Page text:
When looking at the Cleveland Cavaliers and Indiana Pacers from a talent standpoint, this series should be completely unfair. The Cavs have 127.5 million dollars of well-rounded talent—creators, shooters, wing-defenders, rebounders, and superstars. The Pacers check far fewer boxes. While they do have a superstar in Paul George, the surrounding pieces are limited to a stringy-haired shot blocker in Myles Turner, a point guard who doesn’t use his size well in Jeff Teague, and a cult hero in Lance Stephenson. The talent gap is demonstrable, yet Game 1 was there for the taking in Cleveland.
Indiana had the ball on the final possession down by one point and was an 18-foot C.J. Miles jumper away from knocking off the Eastern Conference favorites at home to start the series with a bang.
For me, the question is: Why was this game so close? Sure, had this been played a month ago, it would be easier to move on by saying “well, they got the win.” But this is the playoffs. This is a time where full engagement is not only required but expected. If this is the fully engaged Cavs, there is a serious reason for concern even if they got the win.
As any smart team with a talent deficiency would do, the Pacers attacked the soft spots of their superior opponent. Indiana head coach Nate McMillan is by no means a rocket scientist, but knowing the Cavs weakness does not require elaborate research. The answer is clearly defense, specifically defending ball screen action.
In re-watching the Cavs’ possessions against ball screens, it is clear that there just really isn’t a plan. It is hard to be rigid as a defender, but too much fluidity leads to holes and the Pacers sought out those gaps. Specifically, it was George who feasted on the prevalent issues in the Cavs’ perimeter defense.
Here, it’s unclear what J.R. Smith’s plan is on the George ball screen. If Smith is going to extend himself this high on the “hedge,” then it is Irving’s responsibility to switch to George when he flares to the corner. This doesn’t happen, in part because the hedge itself is loopy in nature. Hedging isn’t a bad way to defend the pick and roll, but it does require rigidity and most importantly communication. This nature of the Cavs defense was persistent all game, and it was not limited to Smith or Irving.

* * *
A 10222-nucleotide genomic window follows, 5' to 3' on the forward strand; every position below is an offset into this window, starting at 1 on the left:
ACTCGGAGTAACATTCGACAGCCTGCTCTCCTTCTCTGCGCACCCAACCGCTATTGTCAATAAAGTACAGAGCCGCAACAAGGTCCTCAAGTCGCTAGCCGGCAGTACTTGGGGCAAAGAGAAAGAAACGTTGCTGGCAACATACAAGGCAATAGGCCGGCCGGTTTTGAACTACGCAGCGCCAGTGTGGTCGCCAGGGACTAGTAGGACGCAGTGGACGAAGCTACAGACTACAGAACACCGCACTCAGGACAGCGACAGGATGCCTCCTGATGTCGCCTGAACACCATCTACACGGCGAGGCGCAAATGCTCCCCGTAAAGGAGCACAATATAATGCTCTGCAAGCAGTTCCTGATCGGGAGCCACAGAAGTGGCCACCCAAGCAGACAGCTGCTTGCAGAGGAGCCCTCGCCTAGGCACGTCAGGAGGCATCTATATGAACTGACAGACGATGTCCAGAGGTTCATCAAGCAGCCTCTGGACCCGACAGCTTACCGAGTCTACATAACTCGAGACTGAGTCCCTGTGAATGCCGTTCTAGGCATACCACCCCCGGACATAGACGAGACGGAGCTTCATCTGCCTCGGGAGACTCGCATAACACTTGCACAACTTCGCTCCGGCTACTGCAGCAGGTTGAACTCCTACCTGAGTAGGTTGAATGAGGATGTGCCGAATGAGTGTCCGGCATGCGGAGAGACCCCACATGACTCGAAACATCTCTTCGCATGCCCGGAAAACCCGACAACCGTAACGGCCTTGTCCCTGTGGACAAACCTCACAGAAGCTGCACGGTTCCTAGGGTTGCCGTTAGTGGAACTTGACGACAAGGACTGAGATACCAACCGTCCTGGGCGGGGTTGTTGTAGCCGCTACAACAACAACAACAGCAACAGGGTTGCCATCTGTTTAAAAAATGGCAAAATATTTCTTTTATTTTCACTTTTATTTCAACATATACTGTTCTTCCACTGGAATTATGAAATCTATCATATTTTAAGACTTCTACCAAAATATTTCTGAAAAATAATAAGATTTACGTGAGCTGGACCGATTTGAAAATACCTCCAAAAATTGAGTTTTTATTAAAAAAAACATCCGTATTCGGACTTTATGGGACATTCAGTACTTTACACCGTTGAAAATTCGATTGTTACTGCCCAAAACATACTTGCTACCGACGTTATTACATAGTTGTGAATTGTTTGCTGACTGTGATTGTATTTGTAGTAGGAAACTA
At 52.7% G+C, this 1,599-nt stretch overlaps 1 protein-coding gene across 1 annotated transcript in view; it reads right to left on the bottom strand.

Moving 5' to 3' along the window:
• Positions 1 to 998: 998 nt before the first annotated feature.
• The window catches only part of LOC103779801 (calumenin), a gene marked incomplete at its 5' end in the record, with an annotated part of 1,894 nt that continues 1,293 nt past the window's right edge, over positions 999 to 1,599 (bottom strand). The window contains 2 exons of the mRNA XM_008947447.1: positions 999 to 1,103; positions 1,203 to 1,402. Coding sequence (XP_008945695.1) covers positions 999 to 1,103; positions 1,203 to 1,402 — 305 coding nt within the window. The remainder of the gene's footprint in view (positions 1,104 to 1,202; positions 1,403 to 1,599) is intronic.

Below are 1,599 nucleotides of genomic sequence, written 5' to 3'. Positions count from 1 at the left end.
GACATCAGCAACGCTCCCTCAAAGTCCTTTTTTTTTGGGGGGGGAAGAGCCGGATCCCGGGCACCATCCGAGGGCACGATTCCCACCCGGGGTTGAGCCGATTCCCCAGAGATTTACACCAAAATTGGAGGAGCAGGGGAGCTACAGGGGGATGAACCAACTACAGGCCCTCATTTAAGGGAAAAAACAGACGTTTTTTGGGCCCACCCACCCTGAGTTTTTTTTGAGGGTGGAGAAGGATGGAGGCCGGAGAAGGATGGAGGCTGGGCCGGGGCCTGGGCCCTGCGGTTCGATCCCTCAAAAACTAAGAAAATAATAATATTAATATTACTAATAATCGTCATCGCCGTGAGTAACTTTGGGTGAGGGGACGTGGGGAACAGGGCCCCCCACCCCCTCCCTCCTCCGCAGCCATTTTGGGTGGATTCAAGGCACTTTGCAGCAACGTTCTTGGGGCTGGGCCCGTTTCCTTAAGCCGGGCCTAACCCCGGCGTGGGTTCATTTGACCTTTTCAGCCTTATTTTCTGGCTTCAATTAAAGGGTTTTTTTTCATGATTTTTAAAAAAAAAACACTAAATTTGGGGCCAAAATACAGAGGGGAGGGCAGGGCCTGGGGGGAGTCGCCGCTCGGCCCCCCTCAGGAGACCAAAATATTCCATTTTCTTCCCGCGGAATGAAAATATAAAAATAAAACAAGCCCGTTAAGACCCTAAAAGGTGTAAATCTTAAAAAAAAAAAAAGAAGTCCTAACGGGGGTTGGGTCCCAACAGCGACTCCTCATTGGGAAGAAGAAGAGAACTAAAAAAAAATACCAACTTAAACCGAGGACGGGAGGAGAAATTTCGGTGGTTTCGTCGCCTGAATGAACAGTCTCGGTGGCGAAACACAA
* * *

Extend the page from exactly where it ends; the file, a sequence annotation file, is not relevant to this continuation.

Two of Cleveland’s best wing defenders (LeBron James and Richard Jefferson) get lost here.
James and Jefferson, through a lack of communication, all but disregard C.J. Miles on the slide through the pick. Leaving a 41.3 percent three-point shooter on what is an obvious switch is a mistake that will catch up with the Cavs at some point of the playoffs.
There are many “flip the switch” truthers out there, but my question is: How long can the Cavs survive without electricity? Maybe they can coast to the NBA Finals, but if the Pacers are finding these holes you can bet those holes become canyons against the Golden State Warriors.
As Kevin O’Connor of the Ringer detailed before the playoffs, that same “slide” action Miles used has become a bread and butter set for the Warriors. Here, in last season’s NBA Finals you can see Klay Thompson raise his fist signaling a screen that proves to be faux. Before the fact, Thompson knows he will pivot through the screen and pop into an open three-point look.
This sliding action attacks teams that struggle to effectively communicate. For the Cavs, this may not kill them against the Pacers, Wizards or Celtics. But against the Warriors, the threat of Thompson, Kevin Durant, and Stephen Curry will surely be too much.
A key for the Cavs in addition to communication is a commitment to running the opponent off the three-point line. By forcing the action of the opposing pick and roll into the lane the Cavs have a third defender to help. Once the ball handler is within the arch, the Cavs bigs can cut off penetration.
Welcoming opposing pick and rolls into the lane is one counter the Cavs can offer, but better perimeter defense in and out of ball screen action will be requisite in a run back to the Finals. The switch will not be flipped until this comes to fruition, regardless of the opponent.